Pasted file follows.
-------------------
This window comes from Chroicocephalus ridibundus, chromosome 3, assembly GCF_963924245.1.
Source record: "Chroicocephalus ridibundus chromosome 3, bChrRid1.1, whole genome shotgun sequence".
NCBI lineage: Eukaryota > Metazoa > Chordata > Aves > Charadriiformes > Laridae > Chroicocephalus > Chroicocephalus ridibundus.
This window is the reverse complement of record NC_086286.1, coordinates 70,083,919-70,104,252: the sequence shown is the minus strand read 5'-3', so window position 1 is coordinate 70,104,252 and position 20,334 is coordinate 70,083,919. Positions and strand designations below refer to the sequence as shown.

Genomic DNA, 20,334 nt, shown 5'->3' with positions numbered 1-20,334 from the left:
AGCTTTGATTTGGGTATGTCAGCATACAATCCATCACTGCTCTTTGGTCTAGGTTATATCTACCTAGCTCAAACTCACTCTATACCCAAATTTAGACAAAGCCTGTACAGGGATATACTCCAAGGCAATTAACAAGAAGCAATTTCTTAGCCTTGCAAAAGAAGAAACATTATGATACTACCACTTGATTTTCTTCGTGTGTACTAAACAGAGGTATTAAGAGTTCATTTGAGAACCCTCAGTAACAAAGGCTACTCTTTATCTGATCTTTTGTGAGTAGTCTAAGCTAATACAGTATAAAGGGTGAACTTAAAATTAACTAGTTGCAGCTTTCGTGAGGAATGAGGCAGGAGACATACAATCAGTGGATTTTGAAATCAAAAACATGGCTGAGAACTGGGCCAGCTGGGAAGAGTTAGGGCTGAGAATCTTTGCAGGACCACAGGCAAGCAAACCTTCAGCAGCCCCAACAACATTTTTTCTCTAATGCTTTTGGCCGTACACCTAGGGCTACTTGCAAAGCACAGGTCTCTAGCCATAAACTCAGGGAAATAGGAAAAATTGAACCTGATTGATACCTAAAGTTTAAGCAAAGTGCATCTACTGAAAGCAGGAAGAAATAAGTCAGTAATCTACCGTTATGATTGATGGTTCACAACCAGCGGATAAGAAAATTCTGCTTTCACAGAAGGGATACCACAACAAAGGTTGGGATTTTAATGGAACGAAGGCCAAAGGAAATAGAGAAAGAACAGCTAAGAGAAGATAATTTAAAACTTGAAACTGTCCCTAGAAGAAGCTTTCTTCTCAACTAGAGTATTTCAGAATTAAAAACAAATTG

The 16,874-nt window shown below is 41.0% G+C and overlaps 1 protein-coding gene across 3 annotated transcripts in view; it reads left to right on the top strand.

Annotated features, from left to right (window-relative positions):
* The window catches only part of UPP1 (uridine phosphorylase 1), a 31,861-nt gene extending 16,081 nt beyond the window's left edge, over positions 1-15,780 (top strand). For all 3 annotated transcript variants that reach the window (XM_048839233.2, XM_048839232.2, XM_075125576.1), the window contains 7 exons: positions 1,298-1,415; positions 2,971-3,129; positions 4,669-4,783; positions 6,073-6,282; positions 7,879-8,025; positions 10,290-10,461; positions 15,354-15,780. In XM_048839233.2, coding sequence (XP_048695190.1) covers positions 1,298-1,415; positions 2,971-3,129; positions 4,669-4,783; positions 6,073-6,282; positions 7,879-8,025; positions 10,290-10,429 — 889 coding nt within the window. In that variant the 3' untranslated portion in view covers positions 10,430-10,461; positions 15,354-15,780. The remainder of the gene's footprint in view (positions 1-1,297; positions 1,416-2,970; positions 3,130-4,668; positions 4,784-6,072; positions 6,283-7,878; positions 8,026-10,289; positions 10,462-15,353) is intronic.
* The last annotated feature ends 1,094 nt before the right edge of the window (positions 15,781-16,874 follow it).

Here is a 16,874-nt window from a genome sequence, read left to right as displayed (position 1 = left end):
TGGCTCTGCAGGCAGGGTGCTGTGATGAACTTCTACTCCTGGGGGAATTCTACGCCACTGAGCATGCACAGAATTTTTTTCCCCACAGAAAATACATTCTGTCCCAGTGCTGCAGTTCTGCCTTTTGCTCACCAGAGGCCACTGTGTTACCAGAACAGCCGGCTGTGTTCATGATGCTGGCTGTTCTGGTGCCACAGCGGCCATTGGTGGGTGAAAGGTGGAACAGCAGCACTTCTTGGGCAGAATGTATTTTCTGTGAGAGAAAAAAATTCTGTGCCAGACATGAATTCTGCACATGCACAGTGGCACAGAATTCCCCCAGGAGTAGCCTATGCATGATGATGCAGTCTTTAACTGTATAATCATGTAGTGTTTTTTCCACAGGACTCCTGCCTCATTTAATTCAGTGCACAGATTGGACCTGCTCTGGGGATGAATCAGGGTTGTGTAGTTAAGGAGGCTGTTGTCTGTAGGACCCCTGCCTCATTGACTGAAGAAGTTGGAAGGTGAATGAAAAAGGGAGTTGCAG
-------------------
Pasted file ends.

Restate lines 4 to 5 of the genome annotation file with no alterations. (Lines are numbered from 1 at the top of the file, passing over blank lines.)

This window is the reverse complement of record NC_086286.1, coordinates 70,083,919-70,104,252: the sequence shown is the minus strand read 5'-3', so window position 1 is coordinate 70,104,252 and position 20,334 is coordinate 70,083,919. Positions and strand designations below refer to the sequence as shown.

Genomic DNA, 20,334 nt, shown 5'->3' with positions numbered 1-20,334 from the left: